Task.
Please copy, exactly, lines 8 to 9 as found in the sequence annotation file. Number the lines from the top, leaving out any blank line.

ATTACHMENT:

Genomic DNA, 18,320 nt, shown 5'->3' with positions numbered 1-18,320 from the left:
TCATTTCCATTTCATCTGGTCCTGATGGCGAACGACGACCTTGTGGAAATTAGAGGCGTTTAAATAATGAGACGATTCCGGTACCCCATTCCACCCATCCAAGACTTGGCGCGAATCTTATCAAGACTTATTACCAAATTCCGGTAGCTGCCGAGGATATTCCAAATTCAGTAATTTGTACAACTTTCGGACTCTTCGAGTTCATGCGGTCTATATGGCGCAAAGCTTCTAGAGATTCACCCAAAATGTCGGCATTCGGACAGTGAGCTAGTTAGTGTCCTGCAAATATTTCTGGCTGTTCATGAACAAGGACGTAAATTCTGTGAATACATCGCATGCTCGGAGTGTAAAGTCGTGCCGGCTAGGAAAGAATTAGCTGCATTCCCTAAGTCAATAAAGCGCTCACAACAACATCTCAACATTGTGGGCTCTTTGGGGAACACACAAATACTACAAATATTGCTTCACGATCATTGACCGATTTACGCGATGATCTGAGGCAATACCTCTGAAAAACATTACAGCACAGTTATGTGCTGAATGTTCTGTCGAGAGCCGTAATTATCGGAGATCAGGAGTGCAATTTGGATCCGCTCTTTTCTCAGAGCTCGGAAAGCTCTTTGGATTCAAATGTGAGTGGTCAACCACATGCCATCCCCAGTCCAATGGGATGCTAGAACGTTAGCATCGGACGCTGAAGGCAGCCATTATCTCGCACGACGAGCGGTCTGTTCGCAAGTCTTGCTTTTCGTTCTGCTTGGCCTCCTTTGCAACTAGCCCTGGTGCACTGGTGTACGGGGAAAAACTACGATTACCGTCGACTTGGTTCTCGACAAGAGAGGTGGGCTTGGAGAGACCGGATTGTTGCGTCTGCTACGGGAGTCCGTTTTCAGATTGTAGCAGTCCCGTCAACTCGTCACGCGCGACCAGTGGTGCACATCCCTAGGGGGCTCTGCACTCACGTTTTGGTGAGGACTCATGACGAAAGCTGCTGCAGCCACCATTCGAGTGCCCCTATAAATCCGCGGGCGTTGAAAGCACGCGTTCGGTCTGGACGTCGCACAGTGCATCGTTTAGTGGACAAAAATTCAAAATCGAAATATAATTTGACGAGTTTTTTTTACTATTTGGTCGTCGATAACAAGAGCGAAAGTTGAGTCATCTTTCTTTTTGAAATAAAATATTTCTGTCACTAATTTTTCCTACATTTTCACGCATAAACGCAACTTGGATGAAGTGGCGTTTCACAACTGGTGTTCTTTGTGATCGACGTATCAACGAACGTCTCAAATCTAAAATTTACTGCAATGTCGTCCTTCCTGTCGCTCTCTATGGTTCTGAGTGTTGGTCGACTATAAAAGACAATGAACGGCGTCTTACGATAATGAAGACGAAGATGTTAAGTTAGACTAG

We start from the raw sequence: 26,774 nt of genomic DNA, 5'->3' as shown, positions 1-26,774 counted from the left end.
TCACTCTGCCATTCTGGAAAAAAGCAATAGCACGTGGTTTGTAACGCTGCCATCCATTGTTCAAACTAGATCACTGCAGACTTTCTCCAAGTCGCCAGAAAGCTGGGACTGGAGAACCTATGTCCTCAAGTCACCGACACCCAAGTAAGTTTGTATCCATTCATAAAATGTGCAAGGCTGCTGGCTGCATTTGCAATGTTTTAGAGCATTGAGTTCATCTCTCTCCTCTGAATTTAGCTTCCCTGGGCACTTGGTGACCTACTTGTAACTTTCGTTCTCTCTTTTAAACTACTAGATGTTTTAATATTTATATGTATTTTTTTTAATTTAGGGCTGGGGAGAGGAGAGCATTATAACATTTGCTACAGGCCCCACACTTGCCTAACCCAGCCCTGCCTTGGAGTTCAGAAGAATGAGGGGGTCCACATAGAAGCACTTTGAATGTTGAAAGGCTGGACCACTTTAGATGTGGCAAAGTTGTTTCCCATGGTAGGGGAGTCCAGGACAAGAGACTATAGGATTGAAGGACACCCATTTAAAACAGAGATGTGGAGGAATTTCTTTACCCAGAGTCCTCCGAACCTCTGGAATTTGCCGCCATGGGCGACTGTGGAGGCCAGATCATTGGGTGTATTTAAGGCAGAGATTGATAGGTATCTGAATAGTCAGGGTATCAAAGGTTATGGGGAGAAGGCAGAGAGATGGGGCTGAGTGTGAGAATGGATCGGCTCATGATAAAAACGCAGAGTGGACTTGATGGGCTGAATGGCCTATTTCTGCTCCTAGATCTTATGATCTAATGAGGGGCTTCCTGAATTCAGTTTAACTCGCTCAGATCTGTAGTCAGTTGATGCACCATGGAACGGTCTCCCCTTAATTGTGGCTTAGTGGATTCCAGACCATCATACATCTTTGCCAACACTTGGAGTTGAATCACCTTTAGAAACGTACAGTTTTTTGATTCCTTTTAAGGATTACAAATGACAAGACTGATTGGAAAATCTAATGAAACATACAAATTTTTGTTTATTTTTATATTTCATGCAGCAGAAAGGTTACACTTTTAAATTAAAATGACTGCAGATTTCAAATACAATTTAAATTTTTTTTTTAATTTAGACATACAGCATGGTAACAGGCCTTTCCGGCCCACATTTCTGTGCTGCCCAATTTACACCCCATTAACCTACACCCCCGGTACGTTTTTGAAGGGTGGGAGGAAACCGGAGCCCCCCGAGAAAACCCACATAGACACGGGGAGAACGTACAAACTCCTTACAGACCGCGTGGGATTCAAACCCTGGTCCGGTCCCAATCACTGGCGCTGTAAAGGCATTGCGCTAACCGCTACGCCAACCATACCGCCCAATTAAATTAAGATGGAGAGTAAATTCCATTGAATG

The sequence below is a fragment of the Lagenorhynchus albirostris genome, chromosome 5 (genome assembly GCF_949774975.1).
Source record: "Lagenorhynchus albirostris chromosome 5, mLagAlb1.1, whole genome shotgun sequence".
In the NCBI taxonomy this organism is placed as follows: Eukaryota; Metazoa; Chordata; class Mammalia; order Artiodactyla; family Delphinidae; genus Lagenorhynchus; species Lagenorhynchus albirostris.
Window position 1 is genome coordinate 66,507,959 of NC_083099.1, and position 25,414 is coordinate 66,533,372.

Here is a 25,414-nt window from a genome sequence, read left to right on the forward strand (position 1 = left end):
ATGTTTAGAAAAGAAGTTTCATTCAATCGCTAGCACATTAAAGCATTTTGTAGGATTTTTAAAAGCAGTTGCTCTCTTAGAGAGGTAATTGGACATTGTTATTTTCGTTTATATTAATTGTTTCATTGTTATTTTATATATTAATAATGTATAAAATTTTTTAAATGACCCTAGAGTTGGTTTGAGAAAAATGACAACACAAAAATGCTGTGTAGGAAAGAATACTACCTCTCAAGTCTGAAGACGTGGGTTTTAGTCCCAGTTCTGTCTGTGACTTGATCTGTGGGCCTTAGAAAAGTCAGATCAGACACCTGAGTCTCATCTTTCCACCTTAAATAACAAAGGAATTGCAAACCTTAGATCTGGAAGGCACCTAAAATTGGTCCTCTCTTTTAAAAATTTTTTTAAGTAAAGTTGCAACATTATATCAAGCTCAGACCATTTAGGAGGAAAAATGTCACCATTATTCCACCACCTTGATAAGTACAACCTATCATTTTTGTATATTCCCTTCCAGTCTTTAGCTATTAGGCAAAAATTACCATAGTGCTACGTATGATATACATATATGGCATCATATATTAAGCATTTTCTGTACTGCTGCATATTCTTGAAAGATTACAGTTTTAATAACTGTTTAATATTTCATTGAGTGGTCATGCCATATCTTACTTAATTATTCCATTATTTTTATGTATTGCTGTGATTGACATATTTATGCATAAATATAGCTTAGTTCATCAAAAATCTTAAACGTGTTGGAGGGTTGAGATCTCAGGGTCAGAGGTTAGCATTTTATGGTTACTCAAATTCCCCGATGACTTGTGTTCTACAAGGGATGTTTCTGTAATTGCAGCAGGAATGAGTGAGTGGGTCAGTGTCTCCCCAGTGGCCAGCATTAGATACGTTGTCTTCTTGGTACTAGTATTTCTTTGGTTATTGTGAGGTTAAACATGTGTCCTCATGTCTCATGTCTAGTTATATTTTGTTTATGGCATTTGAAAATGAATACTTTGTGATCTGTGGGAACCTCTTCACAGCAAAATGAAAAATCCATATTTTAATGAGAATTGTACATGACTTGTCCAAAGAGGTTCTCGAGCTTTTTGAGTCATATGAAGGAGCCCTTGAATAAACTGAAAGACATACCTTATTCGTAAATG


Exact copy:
Window position 1 is genome coordinate 66,507,959 of NC_083099.1, and position 25,414 is coordinate 66,533,372.

Here is a 25,414-nt window from a genome sequence, read left to right on the forward strand (position 1 = left end):